The Truth About The Means Test


(image from website)


The means test was made law in 2005, at the behest of the creditor lobby to stop abusive bankruptcy filings, which were supposedly costing the average American family $400 per year..

An obtuse formula is used to weed out those who supposedly can afford to pay something to their creditors.

There was no income component to bankruptcy pleadings until the mid 1980s.

The 1979 reform made a standard set of Federal exemptions available for the first time, though states were allowed to opt out and require their citizens to use state exemptions.

With the Carter recession, bankruptcy filings reached record numbers, and the creditors screamed that people who made good money, but had few or exempt assets, could file bankruptcy and discharge their debts.

So Schedules I and J were introduced, for people filing to list their monthly income and monthly living expenses.

Courts were given the power to dismiss cases that were a “substantial abuse.”

Of course, different judges ascribed different meanings to that phrase.

The creditor lobby resumed screaming that the damn judges were not strict enough, and not enough cases were being dismissed.

After buying several successive Congresses, costing over $100 million total, they got what they thought they wanted, a bright line test based on average income for the county of the family filing, and average allowable living expenses, both based on IRS data, the so-called “means test.”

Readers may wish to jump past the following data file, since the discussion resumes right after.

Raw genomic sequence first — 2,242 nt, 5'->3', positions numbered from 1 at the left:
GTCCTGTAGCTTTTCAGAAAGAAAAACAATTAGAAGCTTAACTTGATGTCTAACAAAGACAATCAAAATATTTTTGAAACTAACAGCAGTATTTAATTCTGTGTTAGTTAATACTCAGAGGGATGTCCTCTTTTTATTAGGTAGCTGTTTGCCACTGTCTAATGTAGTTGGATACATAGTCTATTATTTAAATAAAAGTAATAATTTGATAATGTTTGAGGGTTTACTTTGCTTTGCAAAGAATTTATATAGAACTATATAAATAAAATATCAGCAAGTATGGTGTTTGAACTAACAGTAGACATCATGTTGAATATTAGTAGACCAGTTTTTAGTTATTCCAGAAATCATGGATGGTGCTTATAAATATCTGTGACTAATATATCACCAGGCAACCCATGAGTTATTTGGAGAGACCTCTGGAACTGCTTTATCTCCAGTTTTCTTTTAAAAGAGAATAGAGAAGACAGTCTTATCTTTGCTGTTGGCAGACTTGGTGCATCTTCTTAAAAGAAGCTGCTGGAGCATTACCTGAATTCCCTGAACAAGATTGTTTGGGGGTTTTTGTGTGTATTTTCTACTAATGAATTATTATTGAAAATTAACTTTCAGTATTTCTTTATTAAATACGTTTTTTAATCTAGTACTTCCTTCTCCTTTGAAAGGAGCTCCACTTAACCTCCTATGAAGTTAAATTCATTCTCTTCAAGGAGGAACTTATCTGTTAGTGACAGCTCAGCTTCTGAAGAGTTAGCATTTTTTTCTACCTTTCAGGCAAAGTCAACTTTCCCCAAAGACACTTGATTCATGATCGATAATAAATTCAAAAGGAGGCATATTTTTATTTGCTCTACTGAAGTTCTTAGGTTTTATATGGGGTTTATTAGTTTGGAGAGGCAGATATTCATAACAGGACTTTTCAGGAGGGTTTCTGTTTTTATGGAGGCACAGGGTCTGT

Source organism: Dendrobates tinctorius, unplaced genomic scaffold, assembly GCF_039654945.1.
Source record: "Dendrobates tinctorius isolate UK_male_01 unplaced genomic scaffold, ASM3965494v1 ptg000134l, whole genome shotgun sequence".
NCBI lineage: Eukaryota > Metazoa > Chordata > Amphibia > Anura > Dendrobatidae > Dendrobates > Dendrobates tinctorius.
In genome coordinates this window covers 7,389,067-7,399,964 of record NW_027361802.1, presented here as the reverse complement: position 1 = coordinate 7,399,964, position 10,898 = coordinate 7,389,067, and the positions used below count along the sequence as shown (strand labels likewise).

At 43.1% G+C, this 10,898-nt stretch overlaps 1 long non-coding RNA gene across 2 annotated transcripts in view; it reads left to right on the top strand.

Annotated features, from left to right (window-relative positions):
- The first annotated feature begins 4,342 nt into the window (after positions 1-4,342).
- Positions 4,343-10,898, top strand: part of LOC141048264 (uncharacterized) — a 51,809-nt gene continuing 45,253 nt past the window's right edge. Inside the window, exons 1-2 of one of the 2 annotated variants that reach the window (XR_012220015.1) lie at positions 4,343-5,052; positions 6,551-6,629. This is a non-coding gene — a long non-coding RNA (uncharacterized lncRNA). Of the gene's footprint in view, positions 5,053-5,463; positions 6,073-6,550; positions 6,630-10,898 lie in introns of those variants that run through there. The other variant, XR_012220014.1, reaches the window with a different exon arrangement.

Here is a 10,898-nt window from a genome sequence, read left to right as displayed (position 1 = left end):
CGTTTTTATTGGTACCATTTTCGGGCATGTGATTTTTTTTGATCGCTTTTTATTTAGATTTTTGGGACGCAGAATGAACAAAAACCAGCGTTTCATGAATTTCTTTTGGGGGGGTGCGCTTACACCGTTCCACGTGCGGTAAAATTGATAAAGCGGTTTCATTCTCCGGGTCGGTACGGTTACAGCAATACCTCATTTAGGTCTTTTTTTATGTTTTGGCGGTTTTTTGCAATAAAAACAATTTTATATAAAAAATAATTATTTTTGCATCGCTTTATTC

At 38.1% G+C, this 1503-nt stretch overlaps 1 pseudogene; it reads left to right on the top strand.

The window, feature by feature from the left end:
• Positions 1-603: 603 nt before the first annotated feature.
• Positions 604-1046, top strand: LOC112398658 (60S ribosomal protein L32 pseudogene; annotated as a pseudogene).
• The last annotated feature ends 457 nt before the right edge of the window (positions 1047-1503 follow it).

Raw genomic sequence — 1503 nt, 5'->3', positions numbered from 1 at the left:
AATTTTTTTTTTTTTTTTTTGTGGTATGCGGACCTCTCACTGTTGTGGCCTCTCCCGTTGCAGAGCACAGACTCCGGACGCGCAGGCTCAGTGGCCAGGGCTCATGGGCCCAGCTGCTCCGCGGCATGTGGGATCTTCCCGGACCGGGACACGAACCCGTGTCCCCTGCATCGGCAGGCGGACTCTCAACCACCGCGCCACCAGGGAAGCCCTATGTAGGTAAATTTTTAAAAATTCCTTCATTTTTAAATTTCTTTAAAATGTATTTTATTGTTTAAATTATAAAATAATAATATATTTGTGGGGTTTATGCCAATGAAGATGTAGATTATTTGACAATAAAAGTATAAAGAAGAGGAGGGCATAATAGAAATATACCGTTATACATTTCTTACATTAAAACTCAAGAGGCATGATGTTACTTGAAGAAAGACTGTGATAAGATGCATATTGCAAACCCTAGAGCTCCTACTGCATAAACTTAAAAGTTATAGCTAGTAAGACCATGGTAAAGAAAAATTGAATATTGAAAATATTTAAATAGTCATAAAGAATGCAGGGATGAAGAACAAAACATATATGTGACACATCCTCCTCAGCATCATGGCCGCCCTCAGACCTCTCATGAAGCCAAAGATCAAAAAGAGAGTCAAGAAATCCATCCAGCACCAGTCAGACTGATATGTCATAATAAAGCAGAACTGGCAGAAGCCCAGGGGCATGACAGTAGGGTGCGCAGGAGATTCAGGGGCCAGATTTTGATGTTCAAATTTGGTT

The truth about the means test is, it has largely failed in its avowed goal of reducing Chapter 7 filings and increasing Chapter 13 payment plan cases.

It has increased the cost to consumers to file bankruptcy, as it takes more attorney time to properly fill out the 6 page form.

There are two ways to pass the means test:

1. If your household income is less than that for your size household in your county, end of story, you are in.

2.  If your income is over that median income, you complete the rest of the form, and, depending on your deductions, house and car payments, health savings accounts, how many cars, and so on, you may still pass.

There is a third option.

You can still file Chapter 7 bankruptcy and plead special circumstances.

As the means test income is based on the last 6 complete calendar months before you filed, if you had a good job and lost it, and your income is way down, that could be a special circumstance.

You can see why you need an experienced lawyer to help you through this stuff, but, most families are still eligible for Chapter 7 relief, so, from the creditor lobby standpoint, the means test failed.


The Truth About The Means Test

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